The 1972 Democratic presidential primaries were the selection process by which voters of the Democratic Party chose its nominee for President of the United States in the 1972 U.S. presidential election. Senator George McGovern of South Dakota was selected as the nominee through a series of primary elections, caucuses, and state party conventions, culminating in the 1972 Democratic National Convention held from July 10 to July 13, 1972, in Miami, Florida. Major candidates As 1972 approached, President Richard Nixon faced uncertain re-election prospects. Nixon had been elected in 1968 on a platform to end American involvement in Vietnam, but his strategy of gradually handing over operational control of the conflict to the South Vietnamese military (Vietnamization) was proceeding more slowly than planned. Nixon had in fact widened the conflict by invading Cambodia in 1970, a move that ignited criticism in the press and Congress and widespread disorder on college campuses. The Paris Peace Talks had bogged down,

1972 United States presidential election

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Democratic Party (United States) presidential p...

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United States presidential election, 1972

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Democrats for Nixon

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Democrats for Nixon

Democrats for Nixon was a campaign to promote Democratic support for the then-incumbent Republican President Richard Nixon in the 1972 presidential election. The campaign was led by the former Democratic governor of Texas, John Connally. Connally, who was serving as the United States Secretary of the Treasury, announced that he would be supporting Nixon for re-election and would spend his time until the elections working on behalf of the incumbent.[1] A Democrat who had been Governor of Texas and United States Secretary of the Navy under John F. Kennedy, Connally formally announced the formation of the organization in August 1972. Polling cited by Connally indicated that as many as 20 million Democrats would cross over to vote for Nixon and invited "all those millions of Democrats who realize that in this Presidential election President Nixon is simply the better choice". Connally stated that he was troubled by Senator George McGovern's campaign and felt that the Democratic party "is becoming an ideological

1972 United States presidential election

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Factions in the Democratic Party (United States)

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Factions of the Democratic Party (United States)

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Fear and Loathing on the Campaign Trail '72

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Fear and Loathing on the Campaign Trail '72

Fear and Loathing: On the Campaign Trail '72 is a 1973 book that recounts and analyzes the 1972 presidential campaign in which Richard Nixon was re-elected President of the United States. Written by Hunter S. Thompson and illustrated by Ralph Steadman, the book was largely derived from articles serialized in Rolling Stone throughout 1972.[1][2] The book focuses almost exclusively on the Democratic Party's primaries and the breakdown of the party as it splits between the different candidates. Of particular focus is the manic maneuvering of the George McGovern campaign during the Miami convention as they sought to ensure the Democratic nomination despite attempts by the Hubert Humphrey campaign and other candidates to block McGovern. Thompson began his coverage of the campaign in December 1971, just as the race toward the primaries was beginning, from a rented apartment in Washington, D.C. (a situation he compared to "living in an armed camp, a condition of constant fear"). Over the next 12 months, in volumin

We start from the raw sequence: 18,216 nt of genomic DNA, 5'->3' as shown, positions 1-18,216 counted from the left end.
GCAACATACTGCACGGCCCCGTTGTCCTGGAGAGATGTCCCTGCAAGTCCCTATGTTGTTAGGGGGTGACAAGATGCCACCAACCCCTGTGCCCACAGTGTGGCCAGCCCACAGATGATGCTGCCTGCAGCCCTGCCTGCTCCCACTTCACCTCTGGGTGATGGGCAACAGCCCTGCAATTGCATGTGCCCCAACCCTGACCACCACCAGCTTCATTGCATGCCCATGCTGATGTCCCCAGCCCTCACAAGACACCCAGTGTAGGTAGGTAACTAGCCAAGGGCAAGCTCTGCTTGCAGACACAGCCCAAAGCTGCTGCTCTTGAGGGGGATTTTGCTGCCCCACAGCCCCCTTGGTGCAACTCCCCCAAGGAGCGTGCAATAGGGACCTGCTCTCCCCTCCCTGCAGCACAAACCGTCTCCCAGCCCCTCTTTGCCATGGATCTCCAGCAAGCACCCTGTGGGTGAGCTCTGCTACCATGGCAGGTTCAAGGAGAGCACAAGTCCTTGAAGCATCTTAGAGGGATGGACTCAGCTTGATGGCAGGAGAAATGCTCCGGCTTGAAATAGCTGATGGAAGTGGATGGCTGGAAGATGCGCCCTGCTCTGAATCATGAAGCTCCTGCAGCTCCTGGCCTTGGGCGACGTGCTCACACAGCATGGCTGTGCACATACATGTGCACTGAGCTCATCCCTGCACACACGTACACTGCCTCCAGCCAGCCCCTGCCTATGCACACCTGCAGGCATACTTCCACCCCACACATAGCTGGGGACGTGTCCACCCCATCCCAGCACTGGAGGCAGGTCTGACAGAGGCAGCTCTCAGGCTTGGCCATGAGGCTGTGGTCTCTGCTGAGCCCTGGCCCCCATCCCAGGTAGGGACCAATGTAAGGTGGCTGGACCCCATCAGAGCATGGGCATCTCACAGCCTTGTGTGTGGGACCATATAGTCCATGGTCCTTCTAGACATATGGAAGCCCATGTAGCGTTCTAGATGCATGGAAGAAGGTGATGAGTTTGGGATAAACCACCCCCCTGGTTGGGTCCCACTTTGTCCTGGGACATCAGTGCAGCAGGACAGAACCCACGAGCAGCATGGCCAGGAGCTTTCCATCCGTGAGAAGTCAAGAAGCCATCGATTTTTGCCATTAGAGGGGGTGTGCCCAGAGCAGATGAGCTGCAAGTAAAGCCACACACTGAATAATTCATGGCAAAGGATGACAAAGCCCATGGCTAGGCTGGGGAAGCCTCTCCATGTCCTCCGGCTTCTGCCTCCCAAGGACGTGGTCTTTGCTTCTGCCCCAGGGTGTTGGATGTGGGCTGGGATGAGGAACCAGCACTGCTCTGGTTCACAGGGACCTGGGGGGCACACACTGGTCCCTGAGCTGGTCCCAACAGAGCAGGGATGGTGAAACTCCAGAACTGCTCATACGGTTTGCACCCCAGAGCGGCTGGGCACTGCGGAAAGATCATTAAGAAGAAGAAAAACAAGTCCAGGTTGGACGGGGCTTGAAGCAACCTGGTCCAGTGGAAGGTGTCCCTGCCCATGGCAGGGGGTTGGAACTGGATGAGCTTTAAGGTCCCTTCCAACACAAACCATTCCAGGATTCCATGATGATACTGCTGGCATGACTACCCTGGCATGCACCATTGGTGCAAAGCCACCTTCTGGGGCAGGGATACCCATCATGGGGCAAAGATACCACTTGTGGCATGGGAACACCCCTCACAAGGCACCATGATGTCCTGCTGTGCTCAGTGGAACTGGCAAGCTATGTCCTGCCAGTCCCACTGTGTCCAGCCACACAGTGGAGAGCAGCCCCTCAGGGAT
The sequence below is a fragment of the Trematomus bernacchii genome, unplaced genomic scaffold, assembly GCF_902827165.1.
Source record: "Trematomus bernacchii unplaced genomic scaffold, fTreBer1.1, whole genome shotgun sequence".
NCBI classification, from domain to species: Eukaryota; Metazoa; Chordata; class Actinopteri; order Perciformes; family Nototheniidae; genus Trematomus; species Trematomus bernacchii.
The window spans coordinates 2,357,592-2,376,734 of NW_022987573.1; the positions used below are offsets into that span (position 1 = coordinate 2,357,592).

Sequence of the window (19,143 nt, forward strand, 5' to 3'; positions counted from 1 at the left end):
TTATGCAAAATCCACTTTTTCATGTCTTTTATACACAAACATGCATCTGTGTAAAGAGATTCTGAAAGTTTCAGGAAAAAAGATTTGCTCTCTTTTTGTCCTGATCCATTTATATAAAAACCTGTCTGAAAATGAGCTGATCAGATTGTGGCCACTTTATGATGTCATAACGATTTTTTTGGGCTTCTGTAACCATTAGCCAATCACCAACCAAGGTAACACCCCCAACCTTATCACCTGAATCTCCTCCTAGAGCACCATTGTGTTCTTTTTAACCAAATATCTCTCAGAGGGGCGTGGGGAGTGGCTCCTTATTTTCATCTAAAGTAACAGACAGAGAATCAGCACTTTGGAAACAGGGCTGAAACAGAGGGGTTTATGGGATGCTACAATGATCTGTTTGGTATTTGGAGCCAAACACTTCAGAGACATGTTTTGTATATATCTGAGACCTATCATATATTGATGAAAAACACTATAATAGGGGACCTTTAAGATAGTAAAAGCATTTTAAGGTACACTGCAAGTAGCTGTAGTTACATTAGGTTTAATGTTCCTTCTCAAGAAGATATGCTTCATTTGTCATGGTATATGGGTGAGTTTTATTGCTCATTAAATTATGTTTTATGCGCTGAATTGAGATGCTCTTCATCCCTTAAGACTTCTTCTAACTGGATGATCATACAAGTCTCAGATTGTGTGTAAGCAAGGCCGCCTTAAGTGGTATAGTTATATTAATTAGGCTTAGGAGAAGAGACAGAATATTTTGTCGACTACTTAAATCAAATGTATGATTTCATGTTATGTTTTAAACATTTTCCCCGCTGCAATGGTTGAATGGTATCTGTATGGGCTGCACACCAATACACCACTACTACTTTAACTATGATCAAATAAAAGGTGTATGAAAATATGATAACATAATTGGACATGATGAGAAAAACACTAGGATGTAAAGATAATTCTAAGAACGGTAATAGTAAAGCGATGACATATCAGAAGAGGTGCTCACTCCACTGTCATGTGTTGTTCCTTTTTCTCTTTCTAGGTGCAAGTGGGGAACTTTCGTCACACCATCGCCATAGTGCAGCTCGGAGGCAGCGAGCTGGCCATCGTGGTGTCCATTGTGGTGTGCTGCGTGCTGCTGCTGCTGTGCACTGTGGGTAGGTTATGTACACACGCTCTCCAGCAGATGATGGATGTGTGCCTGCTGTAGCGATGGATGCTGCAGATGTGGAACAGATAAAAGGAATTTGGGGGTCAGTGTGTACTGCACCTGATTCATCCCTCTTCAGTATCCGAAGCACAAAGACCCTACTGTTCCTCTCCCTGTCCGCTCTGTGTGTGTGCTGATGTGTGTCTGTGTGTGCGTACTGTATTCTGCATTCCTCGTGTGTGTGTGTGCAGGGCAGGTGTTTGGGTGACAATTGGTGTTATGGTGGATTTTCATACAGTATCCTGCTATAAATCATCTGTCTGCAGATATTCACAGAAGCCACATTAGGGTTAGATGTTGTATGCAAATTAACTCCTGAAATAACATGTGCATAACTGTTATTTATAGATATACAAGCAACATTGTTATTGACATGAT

1973 non-fiction books

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1972 United States presidential election

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Allison and Busby books

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Gay Voter's League

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Gay Voter's League

Gay Voter's League of San Francisco is a defunct political organization of LGBT Americans who campaigned for both Republican and Democratic candidates. In 1971 former members of San Francisco's Gay Activists Alliance, headed by Reverend Ray Broshears, formed the Gay Voters' League. The group sought to include conservative candidates, which put it at odds with other LGBT political organizations at the time.[1] In 1972, the group campaigned for the re-election of President Richard Nixon[2] and for seven other candidates (four Republicans and three Democrats).[3] In October 1972, representative of the Committee to Re-elect the President addressed gay voters on behalf of Richard M. Nixon's campaign in San Francisco.[3] The Gay Voters League was active through 1981.[1] [4] References "Gay Voters' Guide" (PDF). San Francisco Cruisader. Retrieved July 29, 2018. "Republican Party (United States)". Glbtq.com. Archived from the original on July 3, 2014. Retrieved June 29, 2014. "League due Nixon pitch". Con